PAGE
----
Two years after the Belarusian regime began an unprecedented wave of repression against dissidents, the German-Swiss human rights organisation Libereco presents a graphic report on the situation of the more than 1100 political prisoners in the neighbouring country of the EU.

The arrest of the blogger Uladzimir Niaronski on 8 May 2020 marked the beginning of a wave of state terror in Belarus that has continued ever since. Niaronski was the author of an oppositional Youtube channel and was sentenced to 3 years in prison. Only a few weeks later, the two presidential candidates Siarhei Tsikhanouski and Viktar Babaryka were arrested as well. They have later been sentenced to draconian prison terms of 18 and 14 years.

The repression in numbers

Libereco has analysed all cases of political prisoners documented so far by the Belarusian human rights centre Viasna. According to the report, the number of political prisoners has increased from 187 in 2020 to 1225 today. 119 new cases have already been added in the first four months of this year. At 87 per cent, the majority of the detainees are male.

Five political prisoners have already been detained for more than 600 days without having been sentenced to any prison term at all. Overall, 30 per cent of the detainees are still awaiting sentencing while 70 per cent of political prisoners have been sentenced to prison terms ranging from 9 months to 20 years. The total length of all prison sentences imposed on those currently imprisoned is a staggering 2756 years – equivalent to over one million days.

On the day this report is published (12 May), the current political prisoners will already have spent a combined total of more than 400,000 days innocently in prison. One of them is Mikita Zalatarou, the youngest political prisoner in the country. He is to spend his 18th birthday in prison today. Zalatarou was arrested at the age of 16, suffers from epilepsy and was sentenced to 5 years in a juvenile detention centre. Vital Zaradzei, the oldest political prisoner in Belarus, will also have to spend his 70th birthday in prison on 6 June after being sentenced to two years in prison.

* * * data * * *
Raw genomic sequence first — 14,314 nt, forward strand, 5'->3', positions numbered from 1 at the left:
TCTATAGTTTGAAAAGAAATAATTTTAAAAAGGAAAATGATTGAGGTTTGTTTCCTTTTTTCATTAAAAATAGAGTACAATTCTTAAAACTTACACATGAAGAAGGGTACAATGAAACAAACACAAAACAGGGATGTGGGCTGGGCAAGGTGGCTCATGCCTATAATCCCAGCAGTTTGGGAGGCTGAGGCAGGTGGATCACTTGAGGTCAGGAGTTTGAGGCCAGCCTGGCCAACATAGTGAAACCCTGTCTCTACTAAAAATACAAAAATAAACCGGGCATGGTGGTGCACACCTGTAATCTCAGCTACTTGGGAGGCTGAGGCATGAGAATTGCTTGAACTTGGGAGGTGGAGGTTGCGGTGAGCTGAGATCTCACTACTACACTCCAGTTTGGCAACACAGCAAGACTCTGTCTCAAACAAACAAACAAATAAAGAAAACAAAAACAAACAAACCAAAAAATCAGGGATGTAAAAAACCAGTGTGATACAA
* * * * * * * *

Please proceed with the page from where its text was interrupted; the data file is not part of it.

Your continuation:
Charlemagne Prize for Belarusian democracy movement

Among the political prisoners is Maria Kalesnikava, one of this year’s winners of the International Charlemagne Prize, which will be awarded in Aachen on 26 May. Kalesnikava, who was sentenced to 11 years in prison, will receive the award together with the leading figures of the Belarusian democracy movement, Svetlana Tikhanovskaya and Veronika Tsepkalo.

“In the shadow of Russia’s war of aggression against Ukraine, Belarusian dictator Lukashenko is holding well over 1000 political prisoners as personal hostages whose lives are in danger as long as his reign of terror continues. Western governments are urged to increase economic and political pressure on the Lukashenko regime. All sanctions imposed on Russia must be extended to Belarus. All foreign companies should withdraw completely from Belarus without exception,” demands Lars Bünger, President of Libereco in Switzerland.

Solidarity with political prisoners in Belarus

Libereco launched the solidarity campaign #WeStandBYyou in July 2020, in which members of European parliaments campaign for the release of all political prisoners in Belarus. In the meantime, more than 300 parliamentarians from over a dozen European countries have become the symbolic godparents of a political prisoner in Belarus. With an online petition, Libereco demands the release of Maria Kalesnikava and all other political prisoners.